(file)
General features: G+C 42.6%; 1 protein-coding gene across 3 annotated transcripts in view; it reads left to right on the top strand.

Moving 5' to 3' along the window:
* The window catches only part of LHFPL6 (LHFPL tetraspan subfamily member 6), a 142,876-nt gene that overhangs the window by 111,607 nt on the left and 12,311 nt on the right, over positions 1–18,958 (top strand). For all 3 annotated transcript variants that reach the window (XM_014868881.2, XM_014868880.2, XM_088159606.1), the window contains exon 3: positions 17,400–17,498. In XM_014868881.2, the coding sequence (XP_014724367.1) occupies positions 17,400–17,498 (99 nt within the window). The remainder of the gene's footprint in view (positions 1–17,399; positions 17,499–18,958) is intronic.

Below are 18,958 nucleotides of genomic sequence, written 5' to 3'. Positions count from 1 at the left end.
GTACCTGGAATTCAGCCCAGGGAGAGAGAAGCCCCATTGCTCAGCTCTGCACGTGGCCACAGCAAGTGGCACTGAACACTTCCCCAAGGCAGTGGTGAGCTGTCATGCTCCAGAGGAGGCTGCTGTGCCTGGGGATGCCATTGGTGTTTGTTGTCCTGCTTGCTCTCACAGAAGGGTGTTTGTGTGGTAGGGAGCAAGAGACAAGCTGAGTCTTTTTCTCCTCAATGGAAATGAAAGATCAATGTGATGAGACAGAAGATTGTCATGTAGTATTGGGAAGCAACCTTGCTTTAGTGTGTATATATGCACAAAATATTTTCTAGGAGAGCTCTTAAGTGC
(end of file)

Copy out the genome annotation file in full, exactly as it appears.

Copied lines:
General features: G+C 42.6%; 1 protein-coding gene across 3 annotated transcripts in view; it reads left to right on the top strand.

Moving 5' to 3' along the window:
* The window catches only part of LHFPL6 (LHFPL tetraspan subfamily member 6), a 142,876-nt gene that overhangs the window by 111,607 nt on the left and 12,311 nt on the right, over positions 1–18,958 (top strand). For all 3 annotated transcript variants that reach the window (XM_014868881.2, XM_014868880.2, XM_088159606.1), the window contains exon 3: positions 17,400–17,498. In XM_014868881.2, the coding sequence (XP_014724367.1) occupies positions 17,400–17,498 (99 nt within the window). The remainder of the gene's footprint in view (positions 1–17,399; positions 17,499–18,958) is intronic.

Below are 18,958 nucleotides of genomic sequence, written 5' to 3'. Positions count from 1 at the left end.
GTACCTGGAATTCAGCCCAGGGAGAGAGAAGCCCCATTGCTCAGCTCTGCACGTGGCCACAGCAAGTGGCACTGAACACTTCCCCAAGGCAGTGGTGAGCTGTCATGCTCCAGAGGAGGCTGCTGTGCCTGGGGATGCCATTGGTGTTTGTTGTCCTGCTTGCTCTCACAGAAGGGTGTTTGTGTGGTAGGGAGCAAGAGACAAGCTGAGTCTTTTTCTCCTCAATGGAAATGAAAGATCAATGTGATGAGACAGAAGATTGTCATGTAGTATTGGGAAGCAACCTTGCTTTAGTGTGTATATATGCACAAAATATTTTCTAGGAGAGCTCTTAAGTGC